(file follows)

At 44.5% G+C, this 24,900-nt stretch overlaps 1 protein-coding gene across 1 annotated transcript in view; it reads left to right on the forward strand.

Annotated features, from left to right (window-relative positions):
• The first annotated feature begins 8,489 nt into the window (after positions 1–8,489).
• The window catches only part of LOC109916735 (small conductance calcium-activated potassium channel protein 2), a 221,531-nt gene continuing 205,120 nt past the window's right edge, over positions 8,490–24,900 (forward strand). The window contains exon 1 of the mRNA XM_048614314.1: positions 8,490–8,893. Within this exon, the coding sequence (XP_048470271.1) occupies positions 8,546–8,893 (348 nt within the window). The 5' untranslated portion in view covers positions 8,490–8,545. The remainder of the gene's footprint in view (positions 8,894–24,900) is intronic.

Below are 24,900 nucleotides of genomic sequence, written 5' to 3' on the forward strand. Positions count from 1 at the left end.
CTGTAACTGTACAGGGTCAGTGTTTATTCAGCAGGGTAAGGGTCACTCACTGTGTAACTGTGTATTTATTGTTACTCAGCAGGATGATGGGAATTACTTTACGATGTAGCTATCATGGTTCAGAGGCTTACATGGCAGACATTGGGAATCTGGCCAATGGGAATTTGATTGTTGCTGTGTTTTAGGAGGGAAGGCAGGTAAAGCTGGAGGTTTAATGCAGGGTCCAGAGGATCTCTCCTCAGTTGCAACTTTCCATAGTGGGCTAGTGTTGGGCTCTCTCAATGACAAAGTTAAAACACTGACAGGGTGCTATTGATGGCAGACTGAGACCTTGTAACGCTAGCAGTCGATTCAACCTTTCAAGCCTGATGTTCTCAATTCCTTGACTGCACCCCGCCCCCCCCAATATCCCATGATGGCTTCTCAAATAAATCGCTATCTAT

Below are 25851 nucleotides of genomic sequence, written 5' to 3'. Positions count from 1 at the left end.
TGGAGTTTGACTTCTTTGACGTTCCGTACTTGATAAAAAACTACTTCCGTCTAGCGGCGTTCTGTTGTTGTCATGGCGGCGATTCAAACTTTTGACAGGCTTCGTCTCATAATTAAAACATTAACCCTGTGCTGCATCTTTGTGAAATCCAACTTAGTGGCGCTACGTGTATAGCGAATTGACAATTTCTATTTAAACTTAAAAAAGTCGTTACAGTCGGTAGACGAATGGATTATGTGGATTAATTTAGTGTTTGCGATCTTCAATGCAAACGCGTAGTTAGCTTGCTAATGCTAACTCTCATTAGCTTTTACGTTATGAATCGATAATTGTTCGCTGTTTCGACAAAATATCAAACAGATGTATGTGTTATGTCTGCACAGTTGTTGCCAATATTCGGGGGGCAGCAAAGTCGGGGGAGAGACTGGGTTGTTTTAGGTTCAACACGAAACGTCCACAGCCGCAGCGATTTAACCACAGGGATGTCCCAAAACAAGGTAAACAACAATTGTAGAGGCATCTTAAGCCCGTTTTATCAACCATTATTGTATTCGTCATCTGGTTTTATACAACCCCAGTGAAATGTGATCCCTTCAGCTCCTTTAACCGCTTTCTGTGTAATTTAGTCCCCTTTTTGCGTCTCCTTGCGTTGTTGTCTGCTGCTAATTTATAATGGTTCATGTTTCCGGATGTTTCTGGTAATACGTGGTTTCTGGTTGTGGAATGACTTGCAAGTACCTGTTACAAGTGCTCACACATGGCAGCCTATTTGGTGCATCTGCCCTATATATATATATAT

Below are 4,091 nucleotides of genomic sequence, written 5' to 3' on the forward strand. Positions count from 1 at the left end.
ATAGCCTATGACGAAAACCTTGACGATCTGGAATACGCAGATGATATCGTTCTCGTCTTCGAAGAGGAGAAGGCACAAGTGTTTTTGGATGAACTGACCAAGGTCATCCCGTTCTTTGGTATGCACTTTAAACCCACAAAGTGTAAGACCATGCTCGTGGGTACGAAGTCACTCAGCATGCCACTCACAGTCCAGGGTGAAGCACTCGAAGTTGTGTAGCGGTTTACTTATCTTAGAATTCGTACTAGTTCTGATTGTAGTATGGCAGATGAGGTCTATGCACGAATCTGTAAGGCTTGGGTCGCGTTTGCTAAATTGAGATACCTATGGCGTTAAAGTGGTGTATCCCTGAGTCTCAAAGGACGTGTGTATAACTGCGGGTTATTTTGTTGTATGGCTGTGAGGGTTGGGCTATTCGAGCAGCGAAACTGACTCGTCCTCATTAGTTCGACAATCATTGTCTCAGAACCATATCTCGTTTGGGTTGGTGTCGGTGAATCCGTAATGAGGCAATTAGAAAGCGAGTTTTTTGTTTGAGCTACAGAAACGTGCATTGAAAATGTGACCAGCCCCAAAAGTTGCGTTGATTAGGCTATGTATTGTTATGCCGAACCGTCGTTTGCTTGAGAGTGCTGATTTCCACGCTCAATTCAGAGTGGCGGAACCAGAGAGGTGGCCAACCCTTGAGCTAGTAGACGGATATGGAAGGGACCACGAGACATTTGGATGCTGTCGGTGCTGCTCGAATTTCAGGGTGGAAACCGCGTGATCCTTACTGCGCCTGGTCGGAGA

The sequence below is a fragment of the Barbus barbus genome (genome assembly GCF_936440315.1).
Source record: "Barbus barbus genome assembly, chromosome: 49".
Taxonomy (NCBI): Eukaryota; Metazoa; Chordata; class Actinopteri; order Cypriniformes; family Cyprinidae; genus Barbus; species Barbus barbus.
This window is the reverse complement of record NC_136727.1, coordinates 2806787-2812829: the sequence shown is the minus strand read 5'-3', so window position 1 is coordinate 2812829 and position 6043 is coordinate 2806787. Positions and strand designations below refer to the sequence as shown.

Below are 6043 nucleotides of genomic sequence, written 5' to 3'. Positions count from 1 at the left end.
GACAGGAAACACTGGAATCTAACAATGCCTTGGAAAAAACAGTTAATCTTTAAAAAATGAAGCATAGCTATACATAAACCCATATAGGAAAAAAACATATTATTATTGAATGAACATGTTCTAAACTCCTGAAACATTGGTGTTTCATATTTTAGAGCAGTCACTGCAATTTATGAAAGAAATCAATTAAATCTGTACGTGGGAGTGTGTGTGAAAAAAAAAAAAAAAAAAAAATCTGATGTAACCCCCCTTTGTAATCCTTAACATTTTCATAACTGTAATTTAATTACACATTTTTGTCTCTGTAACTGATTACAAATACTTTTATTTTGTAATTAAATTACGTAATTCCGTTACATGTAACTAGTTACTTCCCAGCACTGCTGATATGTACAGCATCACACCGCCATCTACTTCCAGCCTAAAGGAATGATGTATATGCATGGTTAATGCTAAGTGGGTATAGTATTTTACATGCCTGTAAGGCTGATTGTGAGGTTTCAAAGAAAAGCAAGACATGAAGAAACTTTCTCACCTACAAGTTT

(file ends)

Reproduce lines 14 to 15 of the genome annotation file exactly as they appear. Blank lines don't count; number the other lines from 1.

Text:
This window is the reverse complement of record NC_136727.1, coordinates 2806787-2812829: the sequence shown is the minus strand read 5'-3', so window position 1 is coordinate 2812829 and position 6043 is coordinate 2806787. Positions and strand designations below refer to the sequence as shown.

Below are 6043 nucleotides of genomic sequence, written 5' to 3'. Positions count from 1 at the left end.